Is Organ Bootlegging Inevitable?

Only markets and science will prevent it

An international ring of human organ bootleggers involving people in South Africa and Brazil was broken up earlier this month. Almost everyone thought that these transactions--even though they saved some people's lives, increased some people's options, and involved no force or coercion--were evil. Opposition to selling organs is visceral, so to speak, in most people, and is reflected in the laws of nearly every nation.

We've all heard the urban legend about some poor schlub who groggily comes to in a hotel room writhing in pain with a huge set of stitches down his back, usually in a bathtub full of ice. The last thing he remembers was sitting at the bar drinking with a leggy blonde. It turns out that he's missing one of his kidneys.

Poor countries are frequently swept with gruesome scare tales of hapless children being kidnapped and shipped off to Europe or the United States where their organs are taken for the benefit of rich kids. When I was working in Costa Rica in the early 1990s, a member of the National Assembly held a press conference where she declared that she knew the identity of a local kid who had been kidnapped and whose kidney had been taken. She promised to bring him forward in the next few days. She never did.

So far, there's no evidence these ghoulish scenarios have ever really happened. But they might happen one day. Circumstances are emerging that could make a black market in involuntarily obtained human organs easier and more attractive.

With transplants today, organs have to be genetically matched to the patient's immune system so that they won't be rejected. That means randomly acquiring organs by knocking people over the head won't do. However, scientists might soon create new drugs that are better at handling immune rejection. That would widen the range of organs that could be useful to any given patient. Such medical advances could tempt unscrupulous people to supply desperate patients with transplantable organs from anyone they can get their hands on, willing or not.

And more and more doctors around the world have received the specialized training needed to successfully transplant organs. Such doctors in poor countries might well succumb to the temptation to make a bit more money for themselves.

Not only the means, but also the motives exist to jumpstart an involuntary organ market: the shortage of transplantable organs continues to worsen worldwide. In the United States alone, the list of patients waiting for an organ continues to lengthen. There are, for example, some 83,000 people waiting for a kidney.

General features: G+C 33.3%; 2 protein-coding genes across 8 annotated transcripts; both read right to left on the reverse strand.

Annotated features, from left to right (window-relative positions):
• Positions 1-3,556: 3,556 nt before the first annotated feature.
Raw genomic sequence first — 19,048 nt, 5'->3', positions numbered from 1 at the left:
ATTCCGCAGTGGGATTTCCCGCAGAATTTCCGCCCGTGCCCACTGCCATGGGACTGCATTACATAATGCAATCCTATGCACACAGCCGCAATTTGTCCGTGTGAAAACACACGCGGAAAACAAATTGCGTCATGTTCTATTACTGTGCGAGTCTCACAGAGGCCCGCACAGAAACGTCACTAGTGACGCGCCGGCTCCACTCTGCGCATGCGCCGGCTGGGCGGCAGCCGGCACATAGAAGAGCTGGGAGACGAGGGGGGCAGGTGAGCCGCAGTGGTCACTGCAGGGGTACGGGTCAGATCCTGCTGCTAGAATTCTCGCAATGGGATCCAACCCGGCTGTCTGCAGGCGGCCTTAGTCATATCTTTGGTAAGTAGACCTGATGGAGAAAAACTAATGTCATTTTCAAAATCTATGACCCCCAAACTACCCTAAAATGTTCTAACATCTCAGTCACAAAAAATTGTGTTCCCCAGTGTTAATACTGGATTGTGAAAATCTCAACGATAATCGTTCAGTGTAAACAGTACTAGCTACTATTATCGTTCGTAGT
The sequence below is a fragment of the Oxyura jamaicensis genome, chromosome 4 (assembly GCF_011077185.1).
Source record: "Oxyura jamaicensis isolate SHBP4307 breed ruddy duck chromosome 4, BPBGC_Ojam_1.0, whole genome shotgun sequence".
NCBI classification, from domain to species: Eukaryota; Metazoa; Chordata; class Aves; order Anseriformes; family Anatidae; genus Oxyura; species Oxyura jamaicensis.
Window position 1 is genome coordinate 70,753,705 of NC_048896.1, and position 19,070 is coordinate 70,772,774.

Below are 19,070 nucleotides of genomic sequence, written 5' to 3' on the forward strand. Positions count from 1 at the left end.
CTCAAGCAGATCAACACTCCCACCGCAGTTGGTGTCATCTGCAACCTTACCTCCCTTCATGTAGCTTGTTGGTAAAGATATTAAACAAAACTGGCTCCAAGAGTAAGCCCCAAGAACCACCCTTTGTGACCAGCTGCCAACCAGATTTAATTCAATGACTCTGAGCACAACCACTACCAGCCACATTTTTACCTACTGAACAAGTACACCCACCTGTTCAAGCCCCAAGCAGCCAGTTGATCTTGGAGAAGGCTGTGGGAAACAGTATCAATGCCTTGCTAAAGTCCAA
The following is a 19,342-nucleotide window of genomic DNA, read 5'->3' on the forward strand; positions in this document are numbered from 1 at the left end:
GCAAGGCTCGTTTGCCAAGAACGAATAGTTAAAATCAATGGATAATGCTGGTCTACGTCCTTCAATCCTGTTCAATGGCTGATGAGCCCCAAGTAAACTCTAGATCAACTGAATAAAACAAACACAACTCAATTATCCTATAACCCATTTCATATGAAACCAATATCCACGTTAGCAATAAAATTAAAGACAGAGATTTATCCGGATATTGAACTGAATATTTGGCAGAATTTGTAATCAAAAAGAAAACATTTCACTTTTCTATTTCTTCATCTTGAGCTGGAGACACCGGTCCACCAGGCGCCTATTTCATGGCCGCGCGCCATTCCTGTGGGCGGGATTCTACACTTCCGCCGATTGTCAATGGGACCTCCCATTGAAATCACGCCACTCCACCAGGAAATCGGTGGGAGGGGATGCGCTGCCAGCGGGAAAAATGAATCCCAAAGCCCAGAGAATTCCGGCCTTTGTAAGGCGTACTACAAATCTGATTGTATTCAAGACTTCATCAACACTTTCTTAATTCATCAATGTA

Despite all the above, involuntary black markets in human organs are not inevitable. Aboveground markets and science can keep those urban legends legendary.

Medical progress offers the prospect of several different ways to end the shortage of good transplant organs. Embryonic and adult stem cells might be used to repair or replace damaged organs and tissues. Other research underway now uses genetic techniques to "humanize" animal organs so that they would be compatible with human's immune systems. And researchers are also trying to create artificial organs for transplanting.

But until the march of science makes these or other means of supplying needed organs a reality, changes in the law can allow markets to help in the here and now.

The recently busted network of organ sellers operating in South Africa and Brazil was purchasing kidneys from healthy but poor Brazilians who were flown to a private hospital in Durban. Each of the Brazilians sold one of their kidneys, which were removed and installed in foreign transplant patients. The sellers received between $10,000 and $13,000, with all their expenses paid.

"They're mostly poor people just trying to make a better life for themselves," said Manoel Caetano Cysneiros, a police spokesman in Recife, Brazil. "They'll probably buy a house or a small business with that money." In fact, it has been reported that several people who sold one of their kidneys were sufficiently satisfied with the deal that they returned home and urged others to do the same.

The transplant patients apparently paid about $120,000 each for the operations. The patients--now freed of onerous and expensive dialysis treatments--can live relatively normal lives. On the face of it, this voluntary transaction appears to be another classic win/win market phenomenon. So what is so wrong with the voluntary sale of human organs?

In recent years many doctors and bioethicists have warmed to the idea that at least in certain circumstances it's all right to buy and sell human organs. Last April, a South African legal expert endorsed the idea that a person "should have the right" to decide to sell a kidney. Just the day before the South African story broke, the BBC reported on a doctors' conference in Britain that considered the ethics of buying and selling organs. Professor John Harris from Manchester University opined that people should have the right to sell a kidney, part of their liver, or bone marrow.

Jailing people for the voluntary sale of human organs helps neither those who need the organs nor those willing to sell them. Until medical science comes up with new ways to ease the growing shortage of transplantable organs, making the current voluntary black market into a white market with legally enforceable contracts could well forestall the development of an involuntary black market in organs. That would be win/win for us all.

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